WATERLOO – Wilfrid Laurier University’s Changing Arctic Network (CANet) research team has been awarded $3.2 million in funding from the Canadian Foundation for Innovation (CFI) to continue to build Laurier’s global leadership in cold regions environmental research.
Climate warming is resulting in dramatic changes to ecosystems across the Canadian North, including conversion of forests to wetlands and tundra to shrub landscapes. It is also changing the quantity and quality of water in streams, rivers, and lakes, and thawing permafrost at unprecedented rates.
“Building on our partnership with the Government of the Northwest Territories, formalized in 2010, this funding allows us to grow and deepen the resources available for our joint work,” said Deborah MacLatchy, vice-president: academic and provost, and acting vice-president: research at Laurier. “This CFI funding will support our transformative research infrastructure that enables the discoveries about the North that will improve the lives of Canadians.”
Increasingly, circumpolar countries are looking to the Canadian North as an ideal location for conducting essential northern research. This knowledge is needed to understand the global implications of a changing climate. CANet will support world-leading infrastructure to meet these globally important research challenges.
“Northern Canada is one of the most rapidly warming regions on Earth,” said Jennifer Baltzer, associate professor of Biology and Canada Research Chair in Forest and Global Change. “The Changing Arctic Network will carry out integrated ecosystem studies to better understand the changes that are occurring to the tundra, forests, streams, rivers and lakes.”
In addition to these changes, the Canadian North is expected to undergo increased mining, oil and gas exploration and production and construction of new highways and pipelines in the coming years.
“There is an urgent need to better understand the impact of a changing climate on the environment, and to begin preparing for increased resource development in the North,” said Philip Marsh, professor of Geography and Environmental Studies and Canada Research Chair in Cold Regions Water Science. “The CANet infrastructure platform will allow the Partnership to enhance its world-class research infrastructure throughout the Northwest Territories.”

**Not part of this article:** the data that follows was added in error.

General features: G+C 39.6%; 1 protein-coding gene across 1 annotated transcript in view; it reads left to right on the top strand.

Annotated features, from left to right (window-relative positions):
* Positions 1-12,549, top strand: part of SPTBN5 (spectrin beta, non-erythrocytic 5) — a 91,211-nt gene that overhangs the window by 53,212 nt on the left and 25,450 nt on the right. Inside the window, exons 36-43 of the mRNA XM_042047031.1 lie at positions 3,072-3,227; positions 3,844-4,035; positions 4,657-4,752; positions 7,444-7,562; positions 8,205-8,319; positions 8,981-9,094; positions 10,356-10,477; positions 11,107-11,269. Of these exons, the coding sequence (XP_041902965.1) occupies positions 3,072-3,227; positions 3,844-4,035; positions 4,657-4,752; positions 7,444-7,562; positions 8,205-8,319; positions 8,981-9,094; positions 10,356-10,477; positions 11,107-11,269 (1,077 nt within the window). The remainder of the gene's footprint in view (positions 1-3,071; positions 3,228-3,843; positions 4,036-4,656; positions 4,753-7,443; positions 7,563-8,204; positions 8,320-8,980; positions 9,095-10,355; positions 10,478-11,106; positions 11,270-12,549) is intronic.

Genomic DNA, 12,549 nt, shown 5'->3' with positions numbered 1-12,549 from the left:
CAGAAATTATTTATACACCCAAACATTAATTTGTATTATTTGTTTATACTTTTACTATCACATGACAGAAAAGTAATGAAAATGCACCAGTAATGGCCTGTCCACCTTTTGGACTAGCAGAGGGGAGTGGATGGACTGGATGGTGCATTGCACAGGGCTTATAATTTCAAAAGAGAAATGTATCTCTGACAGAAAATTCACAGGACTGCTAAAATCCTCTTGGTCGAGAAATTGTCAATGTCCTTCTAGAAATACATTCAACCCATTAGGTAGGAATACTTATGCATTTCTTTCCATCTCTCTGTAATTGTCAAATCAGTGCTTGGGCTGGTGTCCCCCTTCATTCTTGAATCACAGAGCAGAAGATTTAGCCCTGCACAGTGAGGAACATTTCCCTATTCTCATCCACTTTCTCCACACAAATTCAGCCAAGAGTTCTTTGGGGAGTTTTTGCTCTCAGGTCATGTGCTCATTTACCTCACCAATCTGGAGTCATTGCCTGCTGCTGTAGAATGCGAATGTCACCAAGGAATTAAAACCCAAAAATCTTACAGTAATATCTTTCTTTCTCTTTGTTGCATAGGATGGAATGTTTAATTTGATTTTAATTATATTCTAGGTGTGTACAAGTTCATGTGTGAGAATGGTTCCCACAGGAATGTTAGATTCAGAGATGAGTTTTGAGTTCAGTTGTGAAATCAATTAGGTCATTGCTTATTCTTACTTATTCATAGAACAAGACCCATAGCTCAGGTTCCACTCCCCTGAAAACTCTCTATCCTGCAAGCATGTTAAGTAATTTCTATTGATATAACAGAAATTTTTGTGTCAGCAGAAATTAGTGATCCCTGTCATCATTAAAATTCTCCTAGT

This funding will provide the Government of the Northwest Territories and the Government of Canada with improved knowledge about these fragile northern environments, how to manage the forests, waters and fish of these regions and ensure that northern resources are developed in a sustainable manner.
CANet is interested in changes in flood frequency of rivers, in changes of water quality and in changes to the fish that inhabit these waters. “CANet will couple state-of-the-science research stations with neighbouring communities to facilitate knowledge development and sharing between scientists and local land users,” said William Quinton, associate professor of Geography and Environmental Studies and Canada Research Chair in Cold Regions Hydrology.
In addition to research stations, the infrastructure funding will support 20 “living laboratories”, each representing a widely occurring bio-physical environment; plus, updates to three environment and natural resources laboratories in the Northwest Territories.
Partners on the project include the Government of the Northwest Territories, Université de Montréal, University of Guelph and the Laurier Institute of Water Science and the Cold Regions Research Centre.